Home-field advantage is one of the most well-known ideas in sports, and one of the most misunderstood. In Scorecasting, Professor Tobias J. Moskowitz and L. Jon Wertheim compiled statistics on the probability of teams winning when they play at home. The results are striking.
Soccer has the largest average home advantage across leagues—ranging from a low of 60% winning rates in Asia/Africa to a high of 69.1% in US Major League Soccer.
In basketball, NBA teams win 62.7% of their home games.
International cricket teams win 60.1% of home games. In the NHL, 59% of games are won by home teams. In rugby, the win rate for home teams is 58%, while in American football, it’s 57.6%.
In the United States, Major League Baseball home teams win 54.1% of the time. In Japan’s Nippon League, that’s 53.3%.
So why do home teams win so frequently?
Crowds influence players—FICTION
Some observers cite the noise made by home fans in explaining home-team advantage. That seems particularly the case in stadiums such as Century Link Field, home of the Seattle Seahawks. There, on December 3, 2013, in a game against the New Orleans Saints, the crowd roared at 137.6 decibels (dB), breaking the world record for the loudest outdoor sports stadium. (For reference, physical pain begins for humans who listen to sounds measuring 125 dB, and a jet flying overhead at a height of only 100 ft. hits about 140 dB.) But even taking into account crowd noise, Moskowitz and Wertheim were unable to find persuasive evidence that crowds on their own do anything to affect player performance.
Travel is tough on players, causing underperformance—FICTION
The theory is that changes such as adjusting to time-zone shifts and sleeping away from home disrupt players’ rhythm and cause them to underperform. But this theory doesn’t hold much water either. Moskowitz and Wertheim note that even when teams play “away” in their own city—examples include the Lakers versus the Clippers, both of Los Angeles (in basketball), or the Rangers versus the Islanders, both of New York (in hockey)—home-field advantage persists. According to the travel theory, home-team advantage should diminish in these cases, but it doesn’t.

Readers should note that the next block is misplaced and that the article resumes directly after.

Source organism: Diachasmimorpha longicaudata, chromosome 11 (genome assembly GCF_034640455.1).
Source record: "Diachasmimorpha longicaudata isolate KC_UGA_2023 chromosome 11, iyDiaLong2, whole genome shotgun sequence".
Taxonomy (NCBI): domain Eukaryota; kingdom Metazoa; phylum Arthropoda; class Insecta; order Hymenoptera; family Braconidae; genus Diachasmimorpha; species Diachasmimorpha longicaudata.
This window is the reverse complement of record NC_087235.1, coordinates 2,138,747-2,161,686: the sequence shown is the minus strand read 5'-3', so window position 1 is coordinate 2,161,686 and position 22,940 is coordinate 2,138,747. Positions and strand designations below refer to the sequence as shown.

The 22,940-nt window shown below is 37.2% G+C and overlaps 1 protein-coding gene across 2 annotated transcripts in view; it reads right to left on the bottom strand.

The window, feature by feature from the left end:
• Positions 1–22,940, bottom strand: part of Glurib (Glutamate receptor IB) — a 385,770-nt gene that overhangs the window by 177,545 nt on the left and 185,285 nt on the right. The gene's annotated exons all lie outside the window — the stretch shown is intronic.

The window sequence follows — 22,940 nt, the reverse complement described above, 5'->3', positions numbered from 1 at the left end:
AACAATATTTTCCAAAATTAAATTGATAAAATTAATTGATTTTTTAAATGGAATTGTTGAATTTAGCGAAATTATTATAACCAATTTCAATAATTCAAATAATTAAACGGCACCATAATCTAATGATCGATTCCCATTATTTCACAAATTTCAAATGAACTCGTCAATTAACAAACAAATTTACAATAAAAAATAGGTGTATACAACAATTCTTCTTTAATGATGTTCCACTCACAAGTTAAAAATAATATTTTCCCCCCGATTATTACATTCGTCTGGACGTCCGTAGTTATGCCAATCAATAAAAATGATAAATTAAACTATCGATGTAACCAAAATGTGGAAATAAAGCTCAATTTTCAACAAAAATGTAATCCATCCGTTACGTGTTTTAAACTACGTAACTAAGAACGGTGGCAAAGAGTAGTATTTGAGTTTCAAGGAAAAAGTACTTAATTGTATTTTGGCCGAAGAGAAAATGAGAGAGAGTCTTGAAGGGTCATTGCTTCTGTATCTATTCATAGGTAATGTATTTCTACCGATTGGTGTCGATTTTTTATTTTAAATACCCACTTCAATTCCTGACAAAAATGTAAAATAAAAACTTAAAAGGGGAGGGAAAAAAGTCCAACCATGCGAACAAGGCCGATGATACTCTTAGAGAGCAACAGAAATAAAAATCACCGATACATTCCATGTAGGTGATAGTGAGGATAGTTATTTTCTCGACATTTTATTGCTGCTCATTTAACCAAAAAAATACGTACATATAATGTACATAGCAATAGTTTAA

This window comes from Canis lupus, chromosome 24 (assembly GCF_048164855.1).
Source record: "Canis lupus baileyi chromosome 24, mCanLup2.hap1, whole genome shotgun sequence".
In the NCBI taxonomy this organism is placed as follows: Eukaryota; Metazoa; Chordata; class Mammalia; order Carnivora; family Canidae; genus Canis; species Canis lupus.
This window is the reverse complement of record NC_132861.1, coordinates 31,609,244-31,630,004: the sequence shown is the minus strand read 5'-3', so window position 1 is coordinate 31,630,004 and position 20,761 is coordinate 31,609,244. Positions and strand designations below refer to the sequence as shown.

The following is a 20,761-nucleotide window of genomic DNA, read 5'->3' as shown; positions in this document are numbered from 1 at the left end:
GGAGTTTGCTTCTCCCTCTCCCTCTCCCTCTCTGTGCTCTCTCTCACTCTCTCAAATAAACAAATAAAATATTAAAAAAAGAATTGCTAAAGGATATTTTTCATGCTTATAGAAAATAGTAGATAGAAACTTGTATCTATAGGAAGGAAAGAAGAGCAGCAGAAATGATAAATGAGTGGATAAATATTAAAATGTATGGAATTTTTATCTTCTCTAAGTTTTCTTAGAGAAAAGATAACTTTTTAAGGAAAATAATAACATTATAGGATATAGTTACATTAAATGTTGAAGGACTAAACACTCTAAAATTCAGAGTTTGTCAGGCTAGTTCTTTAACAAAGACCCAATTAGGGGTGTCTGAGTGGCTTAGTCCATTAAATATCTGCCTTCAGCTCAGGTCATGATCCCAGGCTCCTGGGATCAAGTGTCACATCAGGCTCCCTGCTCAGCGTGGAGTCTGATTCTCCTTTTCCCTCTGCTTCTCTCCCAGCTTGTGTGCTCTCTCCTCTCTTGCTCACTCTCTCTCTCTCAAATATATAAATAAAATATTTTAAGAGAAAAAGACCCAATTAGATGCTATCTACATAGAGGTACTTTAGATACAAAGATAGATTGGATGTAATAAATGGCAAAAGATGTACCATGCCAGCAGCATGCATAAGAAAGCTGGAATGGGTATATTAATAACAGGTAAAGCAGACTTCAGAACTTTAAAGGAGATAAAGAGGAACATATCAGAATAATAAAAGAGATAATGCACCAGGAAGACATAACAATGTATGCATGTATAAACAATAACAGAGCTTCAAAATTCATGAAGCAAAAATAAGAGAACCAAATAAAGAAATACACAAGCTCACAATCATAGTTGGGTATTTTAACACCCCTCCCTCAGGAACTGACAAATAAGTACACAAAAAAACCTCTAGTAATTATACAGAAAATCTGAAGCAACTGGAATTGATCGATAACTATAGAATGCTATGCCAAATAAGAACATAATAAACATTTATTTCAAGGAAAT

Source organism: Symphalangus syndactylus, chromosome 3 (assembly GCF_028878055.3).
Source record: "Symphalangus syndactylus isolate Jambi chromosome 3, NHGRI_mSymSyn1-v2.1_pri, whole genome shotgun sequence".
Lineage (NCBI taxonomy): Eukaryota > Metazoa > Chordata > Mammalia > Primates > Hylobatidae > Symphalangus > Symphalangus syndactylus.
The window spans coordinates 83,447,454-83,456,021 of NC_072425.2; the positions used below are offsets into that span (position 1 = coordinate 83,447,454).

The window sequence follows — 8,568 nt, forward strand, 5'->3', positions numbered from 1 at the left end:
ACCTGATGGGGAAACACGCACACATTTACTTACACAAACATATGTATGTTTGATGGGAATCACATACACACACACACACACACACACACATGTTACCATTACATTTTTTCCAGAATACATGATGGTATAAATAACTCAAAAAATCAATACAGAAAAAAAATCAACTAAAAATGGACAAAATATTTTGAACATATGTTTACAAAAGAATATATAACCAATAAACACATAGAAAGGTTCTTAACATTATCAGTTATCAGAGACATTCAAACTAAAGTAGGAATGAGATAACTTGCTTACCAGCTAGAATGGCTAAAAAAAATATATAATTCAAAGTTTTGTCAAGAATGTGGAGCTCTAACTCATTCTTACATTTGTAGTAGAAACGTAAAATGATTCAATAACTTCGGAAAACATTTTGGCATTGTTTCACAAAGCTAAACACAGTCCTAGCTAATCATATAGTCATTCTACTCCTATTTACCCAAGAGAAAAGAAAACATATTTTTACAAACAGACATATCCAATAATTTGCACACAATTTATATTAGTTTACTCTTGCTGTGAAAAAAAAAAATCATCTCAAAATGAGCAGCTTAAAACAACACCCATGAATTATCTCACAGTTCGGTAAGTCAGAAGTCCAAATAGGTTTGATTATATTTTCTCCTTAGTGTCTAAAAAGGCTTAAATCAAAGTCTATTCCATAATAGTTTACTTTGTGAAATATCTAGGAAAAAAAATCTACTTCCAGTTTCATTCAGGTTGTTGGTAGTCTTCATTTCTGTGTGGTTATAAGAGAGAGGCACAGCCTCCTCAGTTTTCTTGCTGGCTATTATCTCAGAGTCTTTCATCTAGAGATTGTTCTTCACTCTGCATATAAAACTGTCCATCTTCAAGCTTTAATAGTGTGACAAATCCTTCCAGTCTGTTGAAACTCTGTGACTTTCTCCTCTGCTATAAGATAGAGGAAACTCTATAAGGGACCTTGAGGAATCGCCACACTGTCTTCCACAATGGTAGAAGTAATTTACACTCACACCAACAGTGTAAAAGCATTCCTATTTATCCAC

Field conditions help home teams—FICTION
The theory that the home team benefits from acclimation to the home-field atmosphere is often given in reference to places such as the “Frozen Tundra” of Lambeau Field in Green Bay, Wisconsin, or the Mile High Stadium in Denver, so-called because of its high altitude, a challenge for visiting athletes. The theory contends that the Green Bay Packers are better prepared to play in extraordinary cold, while the Denver Broncos train in the thin air and are hence better conditioned to beat their opponents when playing at home. But this theory doesn’t hold up either. Cold-weather teams such as Green Bay do not show a statistical advantage playing in cold weather over warm-weather teams such as the Miami Dolphins or the San Diego Chargers. Moreover, home-field advantage remains for teams such as the Minnesota Vikings, who could benefit from cold weather but do not because their home field is indoors.
Home games are easier in terms of scheduling rigor—FACT and FICTION
This theory suggests that home games are often gentler on teams in terms of easier opponents or scheduling rigor. This does hold some weight, but only in certain circumstances. In the NBA, visiting teams play more back-to-back games with little rest in between than do home teams, so visiting teams in the NBA are sometimes more tired than home teams. Moskowitz and Wertheim report that, “Of the 20 or so back-to-back games NBA teams play each season, an average of 14 occur when they’re on the road. . . . That translates into one or two additional games you will lose each season on the road because of this scheduling twist.” The other case where scheduling rigor explains home advantage is in college sports, where home teams play “cupcake” games against inferior teams, especially early in the season.
Referees are biased in favor of home teams—FACT
The largest impact on home-team wins, according to Moskowitz and Wertheim, comes from a more insidious source: referee bias. They document cases of official bias, predominantly at “very crucial” points during the game, in baseball, American football, basketball, and ice hockey. But some of the most convincing evidence for referee bias comes from Professor Canice Prendergast who studied favoritism in the Primera División soccer league in Spain. (See “Are you blind, ref? Yes, in a sense.")